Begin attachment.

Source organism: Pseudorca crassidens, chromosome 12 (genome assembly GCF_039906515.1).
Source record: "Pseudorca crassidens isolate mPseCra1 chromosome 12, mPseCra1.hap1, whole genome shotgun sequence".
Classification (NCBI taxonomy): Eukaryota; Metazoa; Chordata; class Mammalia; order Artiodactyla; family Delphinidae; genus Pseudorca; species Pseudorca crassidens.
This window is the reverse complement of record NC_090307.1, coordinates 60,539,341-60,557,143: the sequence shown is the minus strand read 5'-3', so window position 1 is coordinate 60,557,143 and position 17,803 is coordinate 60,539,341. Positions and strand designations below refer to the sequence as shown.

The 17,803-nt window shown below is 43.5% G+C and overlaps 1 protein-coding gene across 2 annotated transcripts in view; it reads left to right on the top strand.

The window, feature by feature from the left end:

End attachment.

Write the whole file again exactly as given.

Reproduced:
Source organism: Pseudorca crassidens, chromosome 12 (genome assembly GCF_039906515.1).
Source record: "Pseudorca crassidens isolate mPseCra1 chromosome 12, mPseCra1.hap1, whole genome shotgun sequence".
Classification (NCBI taxonomy): Eukaryota; Metazoa; Chordata; class Mammalia; order Artiodactyla; family Delphinidae; genus Pseudorca; species Pseudorca crassidens.
This window is the reverse complement of record NC_090307.1, coordinates 60,539,341-60,557,143: the sequence shown is the minus strand read 5'-3', so window position 1 is coordinate 60,557,143 and position 17,803 is coordinate 60,539,341. Positions and strand designations below refer to the sequence as shown.

The 17,803-nt window shown below is 43.5% G+C and overlaps 1 protein-coding gene across 2 annotated transcripts in view; it reads left to right on the top strand.

The window, feature by feature from the left end: